Grocery store workers represented by the United Food and Commercial Workers International Union hold a boycott rally in front of a supermarket in Los Angeles on Wednesday. Agence France-Presse
The number of Americans filing new claims for unemployment benefits fell more than expected last week as companies held onto their workers amid a growing labour shortage that helped to curb job growth in April.
The scramble for workers comes as the economy is experiencing a boom in demand, resulting in widespread shortages of inputs at factories and fanning inflation. Producer prices increased more than expected in April, leading to the biggest annual gain since 2010, other data showed on Thursday.
Initial claims for state unemployment benefits fell 34,000 to a seasonally adjusted 473,000 for the week ended May 8, the labour Department said. That was the lowest since mid-March 2020, when mandatory closures of nonessential businesses were enforced to slow the first wave of COVID-19 infections.
Economists polled by Reuters had forecast 490,000 applications for the latest week. The decrease in claims was led by Michigan, New York and Florida.
Though job openings are at a record 8.1 million and nearly 10 million people are officially unemployed, companies are scrambling for labour. Layoffs are at all-time lows.
Generous unemployment benefits, fears of catching COVID-19, parents staying home to care for children and raw material shortages as well as pandemic-related retirements and career changes have been blamed for the disconnect. The economy created 266,000 jobs in April after adding 770,000 in March, the government reported last week.
Some economists believe the enhanced unemployment benefits programs, including a weekly $300 government subsidy, could be encouraging some people to attempt to file a claim for assistance, keeping claims well above the 200,000 to 250,000 range that is viewed as consistent with a healthy labour market.
Jobless claims have dropped from a record 6.149 million in early April 2020. Several states in the South and Midwest, such as Tennessee and Missouri, that have unemployment rates below the national average of 6.1% have recently announced they will end federally funded pandemic unemployment benefits next month.
The number of people receiving benefits after an initial week of aid fell 45,000 to 3.655 million in the week ended May 1. Some people are finding work, while others are exhausting their eligibility for benefits, limited to 26 weeks in most states. About 5.3 million people were on extended benefits during the week ended April 24.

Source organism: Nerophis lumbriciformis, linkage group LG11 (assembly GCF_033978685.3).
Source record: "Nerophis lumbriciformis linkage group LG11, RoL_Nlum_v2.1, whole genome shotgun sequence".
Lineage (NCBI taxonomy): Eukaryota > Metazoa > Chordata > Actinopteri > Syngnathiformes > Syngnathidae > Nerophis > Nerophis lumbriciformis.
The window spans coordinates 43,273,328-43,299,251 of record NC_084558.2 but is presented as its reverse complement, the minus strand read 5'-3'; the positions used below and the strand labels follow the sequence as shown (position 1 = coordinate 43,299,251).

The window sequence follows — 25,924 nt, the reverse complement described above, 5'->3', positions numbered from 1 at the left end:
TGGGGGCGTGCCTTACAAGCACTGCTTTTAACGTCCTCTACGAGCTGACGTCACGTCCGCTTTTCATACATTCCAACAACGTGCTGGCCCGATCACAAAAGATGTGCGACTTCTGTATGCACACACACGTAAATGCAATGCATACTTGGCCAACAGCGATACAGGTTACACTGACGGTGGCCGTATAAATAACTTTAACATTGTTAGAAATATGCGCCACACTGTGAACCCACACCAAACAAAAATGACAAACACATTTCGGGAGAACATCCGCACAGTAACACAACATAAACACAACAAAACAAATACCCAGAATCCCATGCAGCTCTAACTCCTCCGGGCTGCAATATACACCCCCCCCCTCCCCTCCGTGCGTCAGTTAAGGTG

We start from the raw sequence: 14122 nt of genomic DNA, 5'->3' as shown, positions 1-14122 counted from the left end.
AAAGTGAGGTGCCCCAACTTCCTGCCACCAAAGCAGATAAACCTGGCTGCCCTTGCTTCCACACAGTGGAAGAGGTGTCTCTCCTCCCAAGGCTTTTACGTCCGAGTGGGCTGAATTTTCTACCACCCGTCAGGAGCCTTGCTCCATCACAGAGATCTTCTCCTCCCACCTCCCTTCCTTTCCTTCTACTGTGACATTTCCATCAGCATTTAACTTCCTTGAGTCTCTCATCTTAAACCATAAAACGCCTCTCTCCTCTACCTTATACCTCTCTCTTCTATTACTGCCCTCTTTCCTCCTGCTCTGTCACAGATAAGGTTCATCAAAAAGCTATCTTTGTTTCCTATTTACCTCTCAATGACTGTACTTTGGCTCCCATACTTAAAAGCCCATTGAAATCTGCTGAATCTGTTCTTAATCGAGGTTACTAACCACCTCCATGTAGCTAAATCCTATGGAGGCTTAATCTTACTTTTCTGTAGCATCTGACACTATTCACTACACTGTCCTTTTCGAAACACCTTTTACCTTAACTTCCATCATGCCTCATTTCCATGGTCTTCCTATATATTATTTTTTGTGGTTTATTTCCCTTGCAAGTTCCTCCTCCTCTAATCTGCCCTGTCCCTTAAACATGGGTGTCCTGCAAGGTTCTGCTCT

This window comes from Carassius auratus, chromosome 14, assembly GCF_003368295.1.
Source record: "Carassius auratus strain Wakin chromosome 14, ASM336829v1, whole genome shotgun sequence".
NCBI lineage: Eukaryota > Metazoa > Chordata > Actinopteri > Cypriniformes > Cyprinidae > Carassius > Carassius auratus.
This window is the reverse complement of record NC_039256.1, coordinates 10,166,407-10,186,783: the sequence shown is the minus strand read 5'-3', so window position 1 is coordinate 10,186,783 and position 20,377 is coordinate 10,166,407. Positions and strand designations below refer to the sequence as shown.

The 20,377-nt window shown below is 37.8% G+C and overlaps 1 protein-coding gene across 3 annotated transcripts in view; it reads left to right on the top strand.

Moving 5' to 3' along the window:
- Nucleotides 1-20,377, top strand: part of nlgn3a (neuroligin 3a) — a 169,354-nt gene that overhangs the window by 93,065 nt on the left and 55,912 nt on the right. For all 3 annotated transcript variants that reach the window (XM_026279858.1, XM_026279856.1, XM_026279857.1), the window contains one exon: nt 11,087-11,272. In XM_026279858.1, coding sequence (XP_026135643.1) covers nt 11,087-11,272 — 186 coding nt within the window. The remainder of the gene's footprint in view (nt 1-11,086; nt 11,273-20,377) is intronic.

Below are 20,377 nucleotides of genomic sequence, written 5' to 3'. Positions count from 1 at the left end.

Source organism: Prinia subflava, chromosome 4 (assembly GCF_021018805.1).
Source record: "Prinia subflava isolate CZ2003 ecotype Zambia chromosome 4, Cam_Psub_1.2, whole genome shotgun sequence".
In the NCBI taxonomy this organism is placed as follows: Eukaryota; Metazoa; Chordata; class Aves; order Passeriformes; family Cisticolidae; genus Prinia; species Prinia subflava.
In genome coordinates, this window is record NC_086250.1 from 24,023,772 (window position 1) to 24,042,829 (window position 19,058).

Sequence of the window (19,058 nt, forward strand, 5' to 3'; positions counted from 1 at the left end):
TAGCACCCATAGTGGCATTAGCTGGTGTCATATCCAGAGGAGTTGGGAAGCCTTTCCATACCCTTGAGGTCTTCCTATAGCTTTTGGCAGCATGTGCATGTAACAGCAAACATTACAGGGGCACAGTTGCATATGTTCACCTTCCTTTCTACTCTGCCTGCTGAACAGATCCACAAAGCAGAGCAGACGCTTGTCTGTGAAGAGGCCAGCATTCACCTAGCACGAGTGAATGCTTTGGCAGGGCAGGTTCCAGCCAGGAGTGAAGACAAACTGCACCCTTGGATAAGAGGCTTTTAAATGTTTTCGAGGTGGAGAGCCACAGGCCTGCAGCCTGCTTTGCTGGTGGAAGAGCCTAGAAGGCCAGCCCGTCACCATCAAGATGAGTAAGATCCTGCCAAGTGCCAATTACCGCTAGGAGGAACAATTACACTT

Another 433,209 were on a state programme for those who have exhausted their initial six months of aid. At least 16.9 million people were collecting unemployment checks under all programs at the end of April.
The government has provided nearly $6 trillion in pandemic relief over the past year. More than a third of the population has been fully vaccinated, leading many states to lift most capacity restrictions on businesses.
The massive fiscal stimulus and improving public health have unleashed a demand boom that is pushing against supply constraints, resulting in an acceleration in inflation.
In another report on Thursday, the labour Department said its producer price index for final demand rose 0.6% in April after surging 1.0% in March. A 0.6% increase in the cost of services accounted for about two-thirds of the rise in the PPI.
Services increased 0.7% in March. Goods prices gained 0.6% last month after surging 1.7% in March.
In the 12 months through April, the PPI shot up 6.2%. That was the biggest year-on-year rise since the series was revamped in November 2010 and followed a 4.2% jump in March.
The year-on-year PPI was boosted as last spring’s weak readings start dropping out of the calculation.
The government reported on Wednesday that consumer prices increased by the most in nearly 12 years in April, reflecting bottlenecks in the supply chain and strong demand for tourism-related services as the economy reopens.
Signs that inflation is heating up have left investors fearing the Federal Reserve could raise interest rates sooner than expected. But Fed Vice Chair Richard Clarida said on Wednesday it would be “some time” before the economy is healed enough for the US central bank to consider scaling back its support.
US STOCKS REBOUND: US shares rebounded on Thursday after falling for three consecutive days and benchmark Treasury yields edged lower as investors snapped up technology stocks and shrugged off worries over rising prices, for now.
By early morning, the Dow Jones Industrial Average rose 1.5%, the S&P 500 was up 1.4%, and the Nasdaq Composite jumped 1.3%.
Yields on 10-year Treasuries, which had climbed 7 basis points overnight in the biggest daily rise in two months, edged lower in early trade to stand at 1.6744%.
Oil prices fell on Thursday despite a sharp drop in US crude inventories, as market participants took profits following days of buying spurred by a cold snap in the largest US energy-producing state.
Brent crude fell 2.4% 2020, while US West Texas Intermediate crude dropped 2.6%.
The number of Americans filing new claims for unemployment benefits dropped to a one-year low last week as economic activity rebounds after weather-related disruptions in February.
America’s employers added just 266,000 jobs last month, sharply lower than in March and a sign that some businesses are struggling to find enough workers as the economic recovery strengthens.
US employment increased far less than expected in November, likely as millions of unemployed Americans remained home despite companies boosting wages,
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Sheikh Maktoum made these remarks as he launched the Dubai Family Business Management Programme, a project of the Dubai Centre for Family Businesses, which operates under the umbrella of Dubai Chambers.